If only… How early colorectal cancer screening can save lives
In a span of two months, life changed dramatically for Melanie Bass.
Facing what she called a “crazy hectic summer schedule,” and just shy of her 50th birthday, the Magnolia resident got what she thought would be a routine annual checkup for colorectal cancer.
“I wanted to get ahead of this,” she said. So she had a colonoscopy and doctors discovered a 3.5 centimeter cancerous tumor. It was certainly not what she expected, but she immediately went to Dr. Eric Haas, Chief of Colon and Rectal Surgery at Houston Methodist Hospital to get the tumor successfully removed.
“I had no symptoms, I had no problems. If I had done this five years ago, this would have been removed as a polyp,” Bass said. “The doctors here took care of me. I’m good, I fought through it, and now I’m cancer-free.”
Colorectal cancer is the second leading cause of cancer-related deaths in the United States, affecting both men and women. When treated early, it is nearly 100 percent curable.
The American Cancer Society (ACS) recently published new guidelines on May 30 in CA: A Cancer Journal for Clinicians by The American Cancer Society Guideline Development Committee, which determined that beginning colorectal cancer screenings at age 45 instead of age 50 will result in more lives being saved.
“Patients in their forties are coming in with colon cancer, patients in their thirties, and even patients in their twenties. And it’s happening more and more at alarming rates,” Haas said.
Haas also said the idea behind screening at a younger age is to try to find polyps and remove them during a colonoscopy to prevent cancer.
“The rate of cancer for people age 50 and over has been going down because we believe more and more people are getting the message that screening does help save lives,” he said.
Haas said doctors across the country have been conducting research to determine why this is happening.
“Dietary factors such as eating processed foods, or lifestyle factors such as not getting as much exercise as we should can play a part, but the bottom line is we really don’t know the exact reasons just yet,” he said.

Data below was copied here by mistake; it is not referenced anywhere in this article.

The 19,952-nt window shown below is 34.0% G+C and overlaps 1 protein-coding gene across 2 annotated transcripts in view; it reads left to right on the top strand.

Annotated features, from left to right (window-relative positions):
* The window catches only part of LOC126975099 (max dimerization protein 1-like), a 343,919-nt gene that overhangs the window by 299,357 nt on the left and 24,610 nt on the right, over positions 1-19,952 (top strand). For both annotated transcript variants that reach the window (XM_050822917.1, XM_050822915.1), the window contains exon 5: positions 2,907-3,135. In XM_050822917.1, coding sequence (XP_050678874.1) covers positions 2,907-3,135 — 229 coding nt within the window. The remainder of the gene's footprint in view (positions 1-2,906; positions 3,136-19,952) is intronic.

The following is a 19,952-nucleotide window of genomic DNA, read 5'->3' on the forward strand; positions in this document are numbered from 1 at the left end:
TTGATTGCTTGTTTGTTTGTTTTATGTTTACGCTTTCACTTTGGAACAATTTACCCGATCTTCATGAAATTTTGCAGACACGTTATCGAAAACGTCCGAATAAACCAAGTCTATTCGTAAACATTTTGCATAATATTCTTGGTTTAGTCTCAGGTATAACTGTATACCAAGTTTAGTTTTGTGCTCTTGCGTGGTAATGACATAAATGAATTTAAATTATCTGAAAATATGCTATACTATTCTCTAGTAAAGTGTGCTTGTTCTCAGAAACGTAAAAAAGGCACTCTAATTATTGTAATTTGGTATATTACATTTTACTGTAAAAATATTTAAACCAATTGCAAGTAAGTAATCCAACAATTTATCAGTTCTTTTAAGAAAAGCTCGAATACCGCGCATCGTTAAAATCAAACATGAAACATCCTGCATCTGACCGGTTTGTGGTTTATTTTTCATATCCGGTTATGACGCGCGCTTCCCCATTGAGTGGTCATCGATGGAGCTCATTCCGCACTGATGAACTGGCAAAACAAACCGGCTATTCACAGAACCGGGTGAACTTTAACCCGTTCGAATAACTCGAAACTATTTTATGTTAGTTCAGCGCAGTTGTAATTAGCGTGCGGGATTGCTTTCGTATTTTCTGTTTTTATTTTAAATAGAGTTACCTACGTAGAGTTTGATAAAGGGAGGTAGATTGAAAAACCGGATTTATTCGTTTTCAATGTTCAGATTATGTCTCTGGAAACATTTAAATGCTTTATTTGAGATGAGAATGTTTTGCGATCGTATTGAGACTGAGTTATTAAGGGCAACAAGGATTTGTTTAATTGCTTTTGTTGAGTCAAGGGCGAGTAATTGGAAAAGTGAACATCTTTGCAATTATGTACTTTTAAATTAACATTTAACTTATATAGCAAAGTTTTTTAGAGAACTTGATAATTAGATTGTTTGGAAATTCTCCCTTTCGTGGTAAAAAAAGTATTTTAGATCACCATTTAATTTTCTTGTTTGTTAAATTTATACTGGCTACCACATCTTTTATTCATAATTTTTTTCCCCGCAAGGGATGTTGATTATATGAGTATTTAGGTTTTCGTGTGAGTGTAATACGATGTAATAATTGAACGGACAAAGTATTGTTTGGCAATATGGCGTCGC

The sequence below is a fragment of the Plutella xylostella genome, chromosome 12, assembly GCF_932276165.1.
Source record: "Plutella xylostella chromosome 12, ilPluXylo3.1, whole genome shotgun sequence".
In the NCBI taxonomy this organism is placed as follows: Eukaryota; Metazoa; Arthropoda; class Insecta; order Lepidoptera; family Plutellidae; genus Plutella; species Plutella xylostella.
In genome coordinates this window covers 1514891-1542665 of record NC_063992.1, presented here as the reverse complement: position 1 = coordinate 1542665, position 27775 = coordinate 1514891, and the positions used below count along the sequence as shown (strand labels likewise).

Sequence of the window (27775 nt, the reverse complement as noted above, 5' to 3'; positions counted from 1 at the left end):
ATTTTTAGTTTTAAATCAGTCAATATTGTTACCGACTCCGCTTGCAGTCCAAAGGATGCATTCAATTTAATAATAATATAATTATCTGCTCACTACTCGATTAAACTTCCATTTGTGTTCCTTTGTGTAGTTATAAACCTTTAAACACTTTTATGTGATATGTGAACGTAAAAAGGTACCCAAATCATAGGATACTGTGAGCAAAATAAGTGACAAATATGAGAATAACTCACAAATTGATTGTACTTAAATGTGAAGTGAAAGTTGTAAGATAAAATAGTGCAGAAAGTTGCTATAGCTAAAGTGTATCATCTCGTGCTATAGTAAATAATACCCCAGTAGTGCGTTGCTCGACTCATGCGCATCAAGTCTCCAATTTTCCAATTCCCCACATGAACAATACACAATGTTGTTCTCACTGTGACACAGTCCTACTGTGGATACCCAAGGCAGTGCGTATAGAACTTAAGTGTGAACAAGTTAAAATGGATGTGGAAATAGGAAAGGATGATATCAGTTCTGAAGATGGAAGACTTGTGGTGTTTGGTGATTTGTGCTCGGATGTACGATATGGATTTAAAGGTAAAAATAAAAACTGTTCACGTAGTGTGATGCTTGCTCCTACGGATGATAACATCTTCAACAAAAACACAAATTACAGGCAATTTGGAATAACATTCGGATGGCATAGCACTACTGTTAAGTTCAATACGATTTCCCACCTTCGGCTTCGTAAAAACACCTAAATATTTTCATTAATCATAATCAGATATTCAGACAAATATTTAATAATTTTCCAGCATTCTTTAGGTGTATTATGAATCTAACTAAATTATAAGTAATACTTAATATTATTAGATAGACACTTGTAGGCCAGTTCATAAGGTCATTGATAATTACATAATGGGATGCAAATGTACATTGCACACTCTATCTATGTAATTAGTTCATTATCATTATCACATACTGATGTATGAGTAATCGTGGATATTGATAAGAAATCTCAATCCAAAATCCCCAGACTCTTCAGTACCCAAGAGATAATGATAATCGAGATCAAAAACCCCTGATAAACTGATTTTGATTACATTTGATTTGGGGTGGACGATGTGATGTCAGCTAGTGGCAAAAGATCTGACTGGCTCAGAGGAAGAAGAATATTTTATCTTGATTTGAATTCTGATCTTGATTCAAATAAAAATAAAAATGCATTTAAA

For Bass, the experience has served as a wakeup call. As a mother of three adult children and two grandchildren, she said she maintains a very active and busy life, but has had to make some lifestyle changes since her surgery.
“I tell everybody now go get your colonoscopy. You’re not aware of anything going on when it’s happening, and it’s like you’re taking a little nap,” she said. “You should not be scared or hesitant to get it done,” she said. “Just go do it.”
Haas described Bass’ situation as a true success story. “Melanie is younger than age 50, and she was quite shocked when she heard the devastating news that she had colon cancer. She was lucky in the sense that she doesn’t need chemotherapy or radiation treatments, and that we were able to remove the cancer using advanced minimally invasive techniques. She recovered beautifully.”
Haas also it’s important to identify the symptoms risk factors or symptoms of colorectal cancer as soon as possible.
“If you discover that you have risk factors such as a genetic history of colon cancer, or common symptoms include blood in your stool or a change in bowel movements or anything like that, then at any age you really need to see your doctor and get screened.”
Bass said the experience also helped to make her a fierce advocate for early screening.
“I’m five weeks out of surgery and feel great. Almost like I didn’t even have it.”
To speak with Eric M. Haas, contact Pete Mayes, Houston Methodist, at 832.667.5849, or email@example.com. For more information about Houston Methodist, visit houstonmethodist.org. Follow us on Twitter and Facebook.